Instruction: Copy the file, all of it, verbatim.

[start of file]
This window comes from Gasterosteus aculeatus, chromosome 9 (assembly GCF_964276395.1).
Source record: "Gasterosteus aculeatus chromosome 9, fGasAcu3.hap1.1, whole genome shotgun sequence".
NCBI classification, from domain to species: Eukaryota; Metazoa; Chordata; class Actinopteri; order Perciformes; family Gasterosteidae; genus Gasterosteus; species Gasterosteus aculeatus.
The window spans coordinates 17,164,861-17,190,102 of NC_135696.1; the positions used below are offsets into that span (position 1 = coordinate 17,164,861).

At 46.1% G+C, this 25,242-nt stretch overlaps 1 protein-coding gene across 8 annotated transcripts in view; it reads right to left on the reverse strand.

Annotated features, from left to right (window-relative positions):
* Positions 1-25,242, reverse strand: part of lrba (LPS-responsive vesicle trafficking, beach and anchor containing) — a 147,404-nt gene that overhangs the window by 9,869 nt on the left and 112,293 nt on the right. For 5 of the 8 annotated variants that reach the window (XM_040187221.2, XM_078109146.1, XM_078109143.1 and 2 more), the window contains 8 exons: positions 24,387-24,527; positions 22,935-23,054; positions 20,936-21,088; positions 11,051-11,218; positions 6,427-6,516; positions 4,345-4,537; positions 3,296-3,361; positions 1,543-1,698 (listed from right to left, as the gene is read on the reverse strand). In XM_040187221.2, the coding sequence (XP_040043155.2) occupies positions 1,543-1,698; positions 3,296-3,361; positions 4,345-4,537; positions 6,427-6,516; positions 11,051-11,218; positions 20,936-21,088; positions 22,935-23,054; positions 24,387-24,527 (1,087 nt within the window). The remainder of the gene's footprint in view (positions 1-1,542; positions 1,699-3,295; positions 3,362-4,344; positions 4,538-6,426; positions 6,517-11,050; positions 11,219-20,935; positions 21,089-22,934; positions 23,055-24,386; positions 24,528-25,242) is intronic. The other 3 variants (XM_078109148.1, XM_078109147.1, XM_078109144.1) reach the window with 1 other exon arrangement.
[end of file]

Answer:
This window comes from Gasterosteus aculeatus, chromosome 9 (assembly GCF_964276395.1).
Source record: "Gasterosteus aculeatus chromosome 9, fGasAcu3.hap1.1, whole genome shotgun sequence".
NCBI classification, from domain to species: Eukaryota; Metazoa; Chordata; class Actinopteri; order Perciformes; family Gasterosteidae; genus Gasterosteus; species Gasterosteus aculeatus.
The window spans coordinates 17,164,861-17,190,102 of NC_135696.1; the positions used below are offsets into that span (position 1 = coordinate 17,164,861).

At 46.1% G+C, this 25,242-nt stretch overlaps 1 protein-coding gene across 8 annotated transcripts in view; it reads right to left on the reverse strand.

Annotated features, from left to right (window-relative positions):
* Positions 1-25,242, reverse strand: part of lrba (LPS-responsive vesicle trafficking, beach and anchor containing) — a 147,404-nt gene that overhangs the window by 9,869 nt on the left and 112,293 nt on the right. For 5 of the 8 annotated variants that reach the window (XM_040187221.2, XM_078109146.1, XM_078109143.1 and 2 more), the window contains 8 exons: positions 24,387-24,527; positions 22,935-23,054; positions 20,936-21,088; positions 11,051-11,218; positions 6,427-6,516; positions 4,345-4,537; positions 3,296-3,361; positions 1,543-1,698 (listed from right to left, as the gene is read on the reverse strand). In XM_040187221.2, the coding sequence (XP_040043155.2) occupies positions 1,543-1,698; positions 3,296-3,361; positions 4,345-4,537; positions 6,427-6,516; positions 11,051-11,218; positions 20,936-21,088; positions 22,935-23,054; positions 24,387-24,527 (1,087 nt within the window). The remainder of the gene's footprint in view (positions 1-1,542; positions 1,699-3,295; positions 3,362-4,344; positions 4,538-6,426; positions 6,517-11,050; positions 11,219-20,935; positions 21,089-22,934; positions 23,055-24,386; positions 24,528-25,242) is intronic. The other 3 variants (XM_078109148.1, XM_078109147.1, XM_078109144.1) reach the window with 1 other exon arrangement.